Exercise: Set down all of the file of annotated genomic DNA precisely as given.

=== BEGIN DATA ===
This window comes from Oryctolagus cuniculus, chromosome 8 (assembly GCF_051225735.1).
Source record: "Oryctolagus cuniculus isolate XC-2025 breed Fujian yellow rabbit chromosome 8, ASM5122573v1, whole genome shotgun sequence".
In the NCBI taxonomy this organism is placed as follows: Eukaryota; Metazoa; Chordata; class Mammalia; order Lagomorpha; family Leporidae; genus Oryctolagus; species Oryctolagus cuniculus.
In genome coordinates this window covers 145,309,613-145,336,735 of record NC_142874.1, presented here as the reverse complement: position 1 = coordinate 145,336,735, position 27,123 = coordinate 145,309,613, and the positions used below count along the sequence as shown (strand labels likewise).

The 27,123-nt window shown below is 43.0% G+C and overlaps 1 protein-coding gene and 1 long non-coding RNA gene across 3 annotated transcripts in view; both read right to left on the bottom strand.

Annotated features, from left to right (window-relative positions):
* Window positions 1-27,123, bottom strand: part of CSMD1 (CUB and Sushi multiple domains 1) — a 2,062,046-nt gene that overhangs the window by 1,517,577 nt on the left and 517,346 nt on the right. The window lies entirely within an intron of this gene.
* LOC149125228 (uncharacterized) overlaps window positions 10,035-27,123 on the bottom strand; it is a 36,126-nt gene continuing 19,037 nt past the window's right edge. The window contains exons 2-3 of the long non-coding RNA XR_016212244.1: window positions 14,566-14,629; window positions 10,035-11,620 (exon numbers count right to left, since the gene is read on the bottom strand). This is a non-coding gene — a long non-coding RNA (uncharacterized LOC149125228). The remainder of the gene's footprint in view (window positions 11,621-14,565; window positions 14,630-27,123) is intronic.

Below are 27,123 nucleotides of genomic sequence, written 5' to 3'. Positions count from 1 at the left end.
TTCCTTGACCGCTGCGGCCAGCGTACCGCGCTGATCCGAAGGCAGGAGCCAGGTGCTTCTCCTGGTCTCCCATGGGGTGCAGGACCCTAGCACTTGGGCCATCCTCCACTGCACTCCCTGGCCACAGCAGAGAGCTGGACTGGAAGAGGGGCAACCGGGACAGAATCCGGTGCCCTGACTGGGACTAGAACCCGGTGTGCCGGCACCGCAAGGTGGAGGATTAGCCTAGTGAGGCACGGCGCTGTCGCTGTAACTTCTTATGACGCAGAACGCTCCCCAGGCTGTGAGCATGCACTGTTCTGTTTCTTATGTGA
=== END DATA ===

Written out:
This window comes from Oryctolagus cuniculus, chromosome 8 (assembly GCF_051225735.1).
Source record: "Oryctolagus cuniculus isolate XC-2025 breed Fujian yellow rabbit chromosome 8, ASM5122573v1, whole genome shotgun sequence".
In the NCBI taxonomy this organism is placed as follows: Eukaryota; Metazoa; Chordata; class Mammalia; order Lagomorpha; family Leporidae; genus Oryctolagus; species Oryctolagus cuniculus.
In genome coordinates this window covers 145,309,613-145,336,735 of record NC_142874.1, presented here as the reverse complement: position 1 = coordinate 145,336,735, position 27,123 = coordinate 145,309,613, and the positions used below count along the sequence as shown (strand labels likewise).

The 27,123-nt window shown below is 43.0% G+C and overlaps 1 protein-coding gene and 1 long non-coding RNA gene across 3 annotated transcripts in view; both read right to left on the bottom strand.

Annotated features, from left to right (window-relative positions):
* Window positions 1-27,123, bottom strand: part of CSMD1 (CUB and Sushi multiple domains 1) — a 2,062,046-nt gene that overhangs the window by 1,517,577 nt on the left and 517,346 nt on the right. The window lies entirely within an intron of this gene.
* LOC149125228 (uncharacterized) overlaps window positions 10,035-27,123 on the bottom strand; it is a 36,126-nt gene continuing 19,037 nt past the window's right edge. The window contains exons 2-3 of the long non-coding RNA XR_016212244.1: window positions 14,566-14,629; window positions 10,035-11,620 (exon numbers count right to left, since the gene is read on the bottom strand). This is a non-coding gene — a long non-coding RNA (uncharacterized LOC149125228). The remainder of the gene's footprint in view (window positions 11,621-14,565; window positions 14,630-27,123) is intronic.

Below are 27,123 nucleotides of genomic sequence, written 5' to 3'. Positions count from 1 at the left end.
TTCCTTGACCGCTGCGGCCAGCGTACCGCGCTGATCCGAAGGCAGGAGCCAGGTGCTTCTCCTGGTCTCCCATGGGGTGCAGGACCCTAGCACTTGGGCCATCCTCCACTGCACTCCCTGGCCACAGCAGAGAGCTGGACTGGAAGAGGGGCAACCGGGACAGAATCCGGTGCCCTGACTGGGACTAGAACCCGGTGTGCCGGCACCGCAAGGTGGAGGATTAGCCTAGTGAGGCACGGCGCTGTCGCTGTAACTTCTTATGACGCAGAACGCTCCCCAGGCTGTGAGCATGCACTGTTCTGTTTCTTATGTGA